Corporate fraud appears to be leveling off with fewer allegations of white-collar thievery in the most recent reporting quarter said a Norcross-based company that monitors allegations of fraud for more than 2,800 companies worldwide.
The company, Network Inc., said theft reports in the second quarter 0f 2009 accounted for 20.7 percent of all hotline activity within corporations worldwide, which was a slight decline from the first quarter of 2009, but slightly more than the 19.4 percent rate of alleged fraud called during the second quarter of 2008.
The Network helps corporations monitor alleged fraud and misconduct, as mandated by the 2002 Federal law know as the Sarbanes Oxley Act, which was passed in the wake of such huge corporate accounting scandals as Enron and WorldCom.
Over the past three years the company has recorded about 76,000 reports of corporate fraud received by the Network through "whistle-blower " network of telephone lines and the Internet, and other contact points, in which the tips can be delivered anonymously.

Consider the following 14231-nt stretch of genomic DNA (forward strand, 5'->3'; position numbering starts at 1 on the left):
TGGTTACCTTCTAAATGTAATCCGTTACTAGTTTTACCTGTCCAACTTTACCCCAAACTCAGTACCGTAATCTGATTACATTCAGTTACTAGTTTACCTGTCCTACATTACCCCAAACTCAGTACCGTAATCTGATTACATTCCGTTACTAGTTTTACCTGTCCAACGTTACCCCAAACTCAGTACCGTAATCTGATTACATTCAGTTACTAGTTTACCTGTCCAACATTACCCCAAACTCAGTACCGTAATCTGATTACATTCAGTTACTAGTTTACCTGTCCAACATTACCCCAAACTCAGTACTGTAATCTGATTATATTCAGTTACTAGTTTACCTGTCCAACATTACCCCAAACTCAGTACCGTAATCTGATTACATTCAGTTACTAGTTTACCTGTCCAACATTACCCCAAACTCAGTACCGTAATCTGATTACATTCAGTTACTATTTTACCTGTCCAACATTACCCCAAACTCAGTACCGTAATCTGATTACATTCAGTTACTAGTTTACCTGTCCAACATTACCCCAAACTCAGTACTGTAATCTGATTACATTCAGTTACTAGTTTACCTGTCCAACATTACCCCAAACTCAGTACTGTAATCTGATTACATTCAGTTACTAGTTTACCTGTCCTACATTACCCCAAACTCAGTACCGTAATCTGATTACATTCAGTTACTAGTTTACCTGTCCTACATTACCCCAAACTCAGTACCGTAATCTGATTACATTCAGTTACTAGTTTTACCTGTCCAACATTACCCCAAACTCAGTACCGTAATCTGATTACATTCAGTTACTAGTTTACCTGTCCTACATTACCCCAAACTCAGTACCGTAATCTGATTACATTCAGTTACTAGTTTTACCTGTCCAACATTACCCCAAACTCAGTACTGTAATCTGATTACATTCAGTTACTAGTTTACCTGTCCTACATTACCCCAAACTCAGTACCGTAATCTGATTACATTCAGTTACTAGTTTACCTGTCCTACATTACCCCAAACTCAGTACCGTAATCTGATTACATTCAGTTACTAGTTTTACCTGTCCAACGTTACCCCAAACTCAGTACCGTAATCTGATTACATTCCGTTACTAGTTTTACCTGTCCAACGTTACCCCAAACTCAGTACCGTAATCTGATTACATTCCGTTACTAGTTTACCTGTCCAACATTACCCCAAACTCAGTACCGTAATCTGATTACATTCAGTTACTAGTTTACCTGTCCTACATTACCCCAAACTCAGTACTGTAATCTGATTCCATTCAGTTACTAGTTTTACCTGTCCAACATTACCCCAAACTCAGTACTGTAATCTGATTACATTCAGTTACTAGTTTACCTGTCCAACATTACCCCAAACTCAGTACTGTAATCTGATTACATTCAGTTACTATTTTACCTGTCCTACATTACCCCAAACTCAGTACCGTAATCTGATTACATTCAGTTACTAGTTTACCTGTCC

According to the 2008/2009 Global Fraud Report — a survey of nearly 900 senior executives worldwide — the average company lost $8.2 million to fraud over the past three years, up from an average of $6.7 million in 2006.
Network CEO Luis Ramos said this week a mixture of factors might be driving the most recent fraud numbers. On the one hand, a tough economy is creating an environment where “employees make bad decisions resulting in theft and misconduct.”
At the same time, employees are more likely now to blow the whistle on somebody they suspect of fraud than they were during boom times, said Ramos, “because they want to make sure they don’t turn a blind eye to fraud while the company is struggling.”
Ramos said his company does not track how many of the allegations of fraud, often from anonymous tipsters, turn out to be true. “We simply turn the information over to the companies and they have their own investigations and deal with it internally.”
According to the Network’s “Corporate Governance and Hotline Compliance Benchmarking Report,” the industry with the highest rate of fraud reports was Finance, Insurance & Real Estate, at 15 percent. The service industry had the lowest rate of reported fraud, at 7 percent.
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